Transcript of the premiere episode after the jump.

Read the Post Welcome to East Willy B! [Culturelicious]

September 2, 2010 / / media
August 23, 2010 / / gender

by Latoya Peterson

I don’t know what happened to August, but September is staring us in the face and it’s the last week to vote for our South by Southwest Panels! (Voting Closes Friday, argh!)

Here’s my idea for this year:

Tech Power to the People! Digital Community Engagement

Latoya Peterson, Racialicious.com

How do we ensure no one is left behind in the tech revolution? This panel is designed to provide a look into the best practices for using media to engage with communities, particularly minority outreach and low income/low access areas. This panel will feature a variety of activists explaining the ways in which they have used mobile campaigns, apps, blogs, and other methods to engage their communities and transfer skills, as well as tips for evaluation and measuring results.

Questions answered:

1. How can I ensure that the community I am working with can actually utilize this technology? Read the Post Vote for Our Race, Tech, and Social Justice SXSW Panels!

May 18, 2010 / / class
August 26, 2009 / / LGBTQ

by Guest Contributor Andrés Duque, originally published at Blabbeando

What’s up with the Spanish-language version of “Yahoo! Answers”?

As the moderator of a couple of online news lists on LGBT issues, I sometimes rely on Google Alerts to keep up with the latest news on the LGBT community. Once in a while the results will highlight links to some homophobic content on the internet, but that’s to be expected.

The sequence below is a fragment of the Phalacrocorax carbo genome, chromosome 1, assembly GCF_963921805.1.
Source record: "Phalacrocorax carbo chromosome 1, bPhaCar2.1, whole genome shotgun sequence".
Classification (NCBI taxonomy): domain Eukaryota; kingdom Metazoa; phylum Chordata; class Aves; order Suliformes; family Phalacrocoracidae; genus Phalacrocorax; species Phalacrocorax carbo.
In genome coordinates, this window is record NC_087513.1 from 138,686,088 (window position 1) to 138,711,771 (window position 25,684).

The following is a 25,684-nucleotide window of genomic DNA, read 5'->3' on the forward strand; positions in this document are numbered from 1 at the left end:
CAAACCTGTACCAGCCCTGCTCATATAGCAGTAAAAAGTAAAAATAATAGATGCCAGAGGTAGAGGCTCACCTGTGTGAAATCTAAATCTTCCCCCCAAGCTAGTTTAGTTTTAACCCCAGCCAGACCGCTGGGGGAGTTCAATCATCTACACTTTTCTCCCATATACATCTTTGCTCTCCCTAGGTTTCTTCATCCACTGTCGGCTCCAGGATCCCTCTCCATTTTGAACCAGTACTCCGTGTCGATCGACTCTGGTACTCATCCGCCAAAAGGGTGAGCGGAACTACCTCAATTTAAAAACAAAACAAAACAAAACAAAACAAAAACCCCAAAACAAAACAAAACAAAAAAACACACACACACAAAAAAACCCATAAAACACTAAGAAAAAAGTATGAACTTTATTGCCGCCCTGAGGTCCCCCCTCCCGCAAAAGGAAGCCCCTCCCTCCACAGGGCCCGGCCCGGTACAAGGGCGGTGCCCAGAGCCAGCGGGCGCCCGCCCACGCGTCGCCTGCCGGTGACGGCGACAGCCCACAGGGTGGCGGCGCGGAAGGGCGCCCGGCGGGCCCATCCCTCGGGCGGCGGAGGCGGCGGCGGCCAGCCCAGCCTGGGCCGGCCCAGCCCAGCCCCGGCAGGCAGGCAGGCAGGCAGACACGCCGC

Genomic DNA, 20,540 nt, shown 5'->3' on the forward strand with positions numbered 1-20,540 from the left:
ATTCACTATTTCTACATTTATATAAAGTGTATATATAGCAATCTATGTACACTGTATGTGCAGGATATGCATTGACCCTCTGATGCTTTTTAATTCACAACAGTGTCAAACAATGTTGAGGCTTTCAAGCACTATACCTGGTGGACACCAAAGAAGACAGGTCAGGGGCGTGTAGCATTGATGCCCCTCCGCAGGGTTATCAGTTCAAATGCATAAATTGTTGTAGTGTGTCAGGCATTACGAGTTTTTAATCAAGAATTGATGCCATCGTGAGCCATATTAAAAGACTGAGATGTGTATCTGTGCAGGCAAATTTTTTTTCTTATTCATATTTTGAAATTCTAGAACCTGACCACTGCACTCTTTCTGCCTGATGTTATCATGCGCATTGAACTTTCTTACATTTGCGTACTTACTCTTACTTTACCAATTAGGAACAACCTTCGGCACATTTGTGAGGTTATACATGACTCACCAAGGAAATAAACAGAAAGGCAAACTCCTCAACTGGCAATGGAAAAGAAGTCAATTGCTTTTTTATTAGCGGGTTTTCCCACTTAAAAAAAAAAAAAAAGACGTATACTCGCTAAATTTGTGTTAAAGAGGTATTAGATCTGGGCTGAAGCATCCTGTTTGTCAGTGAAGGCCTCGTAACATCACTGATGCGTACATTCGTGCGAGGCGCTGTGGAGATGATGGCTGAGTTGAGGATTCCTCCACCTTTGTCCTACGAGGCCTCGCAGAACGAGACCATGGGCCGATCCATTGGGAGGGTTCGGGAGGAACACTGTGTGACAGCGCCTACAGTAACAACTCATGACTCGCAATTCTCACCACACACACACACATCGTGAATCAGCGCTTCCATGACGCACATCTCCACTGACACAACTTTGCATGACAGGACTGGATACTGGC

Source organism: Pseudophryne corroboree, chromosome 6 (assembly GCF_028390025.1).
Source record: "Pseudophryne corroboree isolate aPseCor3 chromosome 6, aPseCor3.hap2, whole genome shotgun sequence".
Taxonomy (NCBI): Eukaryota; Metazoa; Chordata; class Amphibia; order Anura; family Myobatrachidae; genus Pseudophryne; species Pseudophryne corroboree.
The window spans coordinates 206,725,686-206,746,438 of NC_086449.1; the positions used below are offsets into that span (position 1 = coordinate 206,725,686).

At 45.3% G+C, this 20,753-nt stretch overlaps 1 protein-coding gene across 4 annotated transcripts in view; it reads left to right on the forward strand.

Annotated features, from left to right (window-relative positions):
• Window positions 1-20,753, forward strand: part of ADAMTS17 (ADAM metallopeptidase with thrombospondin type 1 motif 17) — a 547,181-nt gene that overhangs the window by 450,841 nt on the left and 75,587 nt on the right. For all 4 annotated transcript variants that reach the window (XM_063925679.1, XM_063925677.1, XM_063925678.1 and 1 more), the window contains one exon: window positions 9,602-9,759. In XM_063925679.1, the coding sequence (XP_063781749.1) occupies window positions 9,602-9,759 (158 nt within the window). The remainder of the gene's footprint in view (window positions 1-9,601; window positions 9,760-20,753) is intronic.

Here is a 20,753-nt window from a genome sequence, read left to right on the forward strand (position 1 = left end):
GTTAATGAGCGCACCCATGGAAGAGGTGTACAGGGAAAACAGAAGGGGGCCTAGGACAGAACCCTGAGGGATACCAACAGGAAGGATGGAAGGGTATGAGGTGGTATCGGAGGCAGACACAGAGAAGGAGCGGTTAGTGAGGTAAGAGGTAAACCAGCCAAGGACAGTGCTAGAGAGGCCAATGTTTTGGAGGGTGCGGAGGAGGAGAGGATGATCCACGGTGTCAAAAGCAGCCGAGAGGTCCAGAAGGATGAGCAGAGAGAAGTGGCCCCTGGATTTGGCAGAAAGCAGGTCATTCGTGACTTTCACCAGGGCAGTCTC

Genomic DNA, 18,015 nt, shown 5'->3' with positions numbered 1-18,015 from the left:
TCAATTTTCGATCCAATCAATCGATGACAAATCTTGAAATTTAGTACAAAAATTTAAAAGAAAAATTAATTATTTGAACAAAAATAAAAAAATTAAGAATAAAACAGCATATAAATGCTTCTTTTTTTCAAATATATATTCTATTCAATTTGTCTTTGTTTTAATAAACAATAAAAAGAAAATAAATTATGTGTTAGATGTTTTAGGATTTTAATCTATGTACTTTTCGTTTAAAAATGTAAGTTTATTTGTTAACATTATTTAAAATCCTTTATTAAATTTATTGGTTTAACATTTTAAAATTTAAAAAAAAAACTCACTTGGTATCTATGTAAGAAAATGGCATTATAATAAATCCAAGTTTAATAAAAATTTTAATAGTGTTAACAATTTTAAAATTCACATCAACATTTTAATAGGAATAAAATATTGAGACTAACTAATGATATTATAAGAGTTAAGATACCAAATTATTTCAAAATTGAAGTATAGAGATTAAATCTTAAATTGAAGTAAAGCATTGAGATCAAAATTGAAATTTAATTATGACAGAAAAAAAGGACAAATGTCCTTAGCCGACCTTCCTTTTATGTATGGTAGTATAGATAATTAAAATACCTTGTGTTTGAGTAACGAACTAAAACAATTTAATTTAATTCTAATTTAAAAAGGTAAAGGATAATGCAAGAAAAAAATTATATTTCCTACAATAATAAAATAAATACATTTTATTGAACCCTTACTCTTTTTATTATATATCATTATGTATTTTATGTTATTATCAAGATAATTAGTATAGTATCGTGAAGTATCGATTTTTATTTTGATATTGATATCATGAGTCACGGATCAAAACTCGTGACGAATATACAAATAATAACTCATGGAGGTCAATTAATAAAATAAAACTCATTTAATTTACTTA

A few months back, though, I noticed one interesting trend: While LGBT-related questions to the “Yahoo! Answers” English-language service rarely popped-up and were inoffensive when they did, questions submitted to Spanish-language versions of the service (mainly to “Yahoo! Responde Mexico” & “Yahoo! Responde Spain“) showed up frequently. And, more often than not, they were also tinged with homophobic drivel.

So I geeked out and started keeping those Google Alerts last February. I probably missed a few, and there are probably a lot more questions submitted that were not captured by the Google bots, but I’ve posted the “Yahoo! Response” questions that came my way during that period of time (below I’ve included the original question in Spanish and provided a translation. I have also provided a link to the question if they are still on Yahoo!’s servers).

Results:

Obviously, there are some questions that might have been submitted from a lack of knowledge on LGBT issues rather than homophobic intent (questions about homosexuality and religion or whether gays are ‘born or made’), or those posed by people making sense of their sexual attractions (“How do I know I’m Gay?” “Does this make me a lesbian?”), or those that might be from people just joking around (“Is My Cat Gay?”).

Surprisingly, though, I’d say that roughly half the questions I collected seemed to have a specific homophobic intent which seemed rather high to me and, of those, only a few had been removed from the site after being posted. Read the Post What’s up with the Spanish-language version of “Yahoo! Answers”?